Suppose you have two entangled particles, and you put one in a space ship which travels at relativistic speeds for a while. The ship comes back, and 100 years have passed for the other particle. Would the particles still be entangled? If so, what would happen to the other when one's state changes?
Slashdot videos: Now with more Slashdot!
Seriously. How can a choice a person makes possibly be "a free [choice] unconstrained by external agencies" (Google search for "define:free will")? Name one single thing we do which is unconstrained by external agencies.
"Free will," in my opinion, is nonsense.
I do this....I write a lot of notes or play witrh my phone to an extend during meetings.
I find that catching bits and pieces forces me to try harder to put things together and understand them, and so I end up understanding things better.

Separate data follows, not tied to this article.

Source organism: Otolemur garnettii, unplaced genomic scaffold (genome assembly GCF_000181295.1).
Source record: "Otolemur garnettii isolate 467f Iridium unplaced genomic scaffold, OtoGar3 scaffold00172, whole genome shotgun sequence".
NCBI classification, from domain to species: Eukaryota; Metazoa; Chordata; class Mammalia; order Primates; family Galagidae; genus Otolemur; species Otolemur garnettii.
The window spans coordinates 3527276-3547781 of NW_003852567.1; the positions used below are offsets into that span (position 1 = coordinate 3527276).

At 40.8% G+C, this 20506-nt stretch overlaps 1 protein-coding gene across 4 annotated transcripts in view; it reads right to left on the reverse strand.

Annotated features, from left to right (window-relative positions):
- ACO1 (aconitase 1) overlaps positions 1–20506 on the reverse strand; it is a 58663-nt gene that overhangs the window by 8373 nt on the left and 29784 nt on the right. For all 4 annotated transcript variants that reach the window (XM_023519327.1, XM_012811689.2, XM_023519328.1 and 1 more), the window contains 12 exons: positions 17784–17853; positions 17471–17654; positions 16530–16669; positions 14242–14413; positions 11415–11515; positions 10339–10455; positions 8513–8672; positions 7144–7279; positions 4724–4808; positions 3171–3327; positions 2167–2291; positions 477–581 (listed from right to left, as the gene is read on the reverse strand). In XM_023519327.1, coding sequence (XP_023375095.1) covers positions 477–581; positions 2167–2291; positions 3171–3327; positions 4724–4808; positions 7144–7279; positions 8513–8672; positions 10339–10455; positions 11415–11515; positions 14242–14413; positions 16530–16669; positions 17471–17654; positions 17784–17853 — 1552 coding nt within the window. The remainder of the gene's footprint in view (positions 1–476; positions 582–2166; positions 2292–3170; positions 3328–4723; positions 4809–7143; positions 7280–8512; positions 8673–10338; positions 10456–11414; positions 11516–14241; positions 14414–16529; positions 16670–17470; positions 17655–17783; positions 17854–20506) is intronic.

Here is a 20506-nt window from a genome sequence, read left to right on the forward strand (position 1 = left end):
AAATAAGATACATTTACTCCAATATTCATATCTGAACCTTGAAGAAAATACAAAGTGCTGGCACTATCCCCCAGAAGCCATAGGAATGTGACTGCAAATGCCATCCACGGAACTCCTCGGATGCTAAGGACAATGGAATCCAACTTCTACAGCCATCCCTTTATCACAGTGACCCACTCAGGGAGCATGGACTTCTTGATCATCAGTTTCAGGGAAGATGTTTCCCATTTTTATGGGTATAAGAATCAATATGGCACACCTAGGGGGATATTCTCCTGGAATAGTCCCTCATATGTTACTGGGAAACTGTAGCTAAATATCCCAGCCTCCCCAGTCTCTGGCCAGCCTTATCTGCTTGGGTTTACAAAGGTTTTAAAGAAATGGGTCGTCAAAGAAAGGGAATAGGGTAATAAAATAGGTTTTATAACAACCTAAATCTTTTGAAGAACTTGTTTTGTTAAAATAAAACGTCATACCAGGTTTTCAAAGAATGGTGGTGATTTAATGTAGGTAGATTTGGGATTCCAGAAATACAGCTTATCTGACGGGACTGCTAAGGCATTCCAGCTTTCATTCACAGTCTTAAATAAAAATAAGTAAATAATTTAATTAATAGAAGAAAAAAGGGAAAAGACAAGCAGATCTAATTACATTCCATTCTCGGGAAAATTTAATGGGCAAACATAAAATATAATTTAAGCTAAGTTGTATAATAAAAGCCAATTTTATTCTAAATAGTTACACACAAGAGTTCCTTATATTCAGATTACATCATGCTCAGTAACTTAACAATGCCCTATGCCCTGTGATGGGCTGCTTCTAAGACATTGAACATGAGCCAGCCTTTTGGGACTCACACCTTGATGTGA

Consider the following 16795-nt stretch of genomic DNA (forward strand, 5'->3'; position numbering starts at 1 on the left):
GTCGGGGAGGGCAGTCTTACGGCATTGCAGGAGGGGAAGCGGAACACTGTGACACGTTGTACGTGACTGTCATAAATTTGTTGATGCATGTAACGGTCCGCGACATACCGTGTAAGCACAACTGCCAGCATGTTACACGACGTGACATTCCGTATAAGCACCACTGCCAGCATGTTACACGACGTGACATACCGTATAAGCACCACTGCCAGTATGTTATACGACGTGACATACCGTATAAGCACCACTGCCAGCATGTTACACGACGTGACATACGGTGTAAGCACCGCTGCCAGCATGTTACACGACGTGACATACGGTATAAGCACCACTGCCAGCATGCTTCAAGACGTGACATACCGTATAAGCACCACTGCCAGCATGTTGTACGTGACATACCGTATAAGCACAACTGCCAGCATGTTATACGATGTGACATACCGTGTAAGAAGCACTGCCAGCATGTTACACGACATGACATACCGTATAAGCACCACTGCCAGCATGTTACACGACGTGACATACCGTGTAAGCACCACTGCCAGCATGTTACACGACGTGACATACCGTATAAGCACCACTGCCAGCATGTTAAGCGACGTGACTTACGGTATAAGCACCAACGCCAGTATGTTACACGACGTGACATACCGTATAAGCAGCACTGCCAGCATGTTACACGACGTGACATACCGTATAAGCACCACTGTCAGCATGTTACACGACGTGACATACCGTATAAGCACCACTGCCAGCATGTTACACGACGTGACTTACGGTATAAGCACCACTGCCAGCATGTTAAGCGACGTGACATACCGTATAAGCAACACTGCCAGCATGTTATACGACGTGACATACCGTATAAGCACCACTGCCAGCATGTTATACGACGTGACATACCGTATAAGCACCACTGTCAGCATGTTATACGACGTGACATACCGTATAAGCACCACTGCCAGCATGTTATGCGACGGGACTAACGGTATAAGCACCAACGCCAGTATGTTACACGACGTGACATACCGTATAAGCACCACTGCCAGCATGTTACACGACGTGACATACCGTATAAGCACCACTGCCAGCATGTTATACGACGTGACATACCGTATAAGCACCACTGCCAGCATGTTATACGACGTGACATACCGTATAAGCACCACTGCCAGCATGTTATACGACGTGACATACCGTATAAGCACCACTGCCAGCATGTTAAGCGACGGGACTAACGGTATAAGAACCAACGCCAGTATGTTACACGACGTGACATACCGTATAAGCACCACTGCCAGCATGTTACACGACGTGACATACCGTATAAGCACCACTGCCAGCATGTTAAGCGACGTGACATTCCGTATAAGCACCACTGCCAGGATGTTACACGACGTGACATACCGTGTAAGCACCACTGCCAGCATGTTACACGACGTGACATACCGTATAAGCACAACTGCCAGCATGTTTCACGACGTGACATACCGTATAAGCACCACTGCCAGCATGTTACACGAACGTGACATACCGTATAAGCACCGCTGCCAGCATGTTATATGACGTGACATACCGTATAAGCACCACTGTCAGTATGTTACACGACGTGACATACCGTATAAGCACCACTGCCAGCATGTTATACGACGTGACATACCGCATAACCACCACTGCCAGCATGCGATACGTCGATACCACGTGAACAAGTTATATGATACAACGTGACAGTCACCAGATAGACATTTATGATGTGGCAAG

Also, if I try too hard to pay attention, I worry about paying attention more than what I am supposed to be paying attention to. When I do other things, it puts my mind at ease, and I can relaxedly listen.
That, I think, is the problem: people do not want to progress (which is why we would focus on usefulness)--they just want their "truth." People these days just want their happy little families and to sit on their asses, watching their TVs. We no longer care about progression, and we are happy with our middle-class lives. The religious types put their hope in their god, others, like many on this site, put it in the future. There is less of the latter. To me, putting hope in a god seems like a solution to keeping the masses happy and dumb.
Perhaps after the shock, whenever one of the mice tries to recall the old memory, the memory of the shock is returned instead of the old memory? Since (AFAIK) memory-recall is based on weight, the new one (shock) may be more easily accessible than the old.
What do you people think about this idea?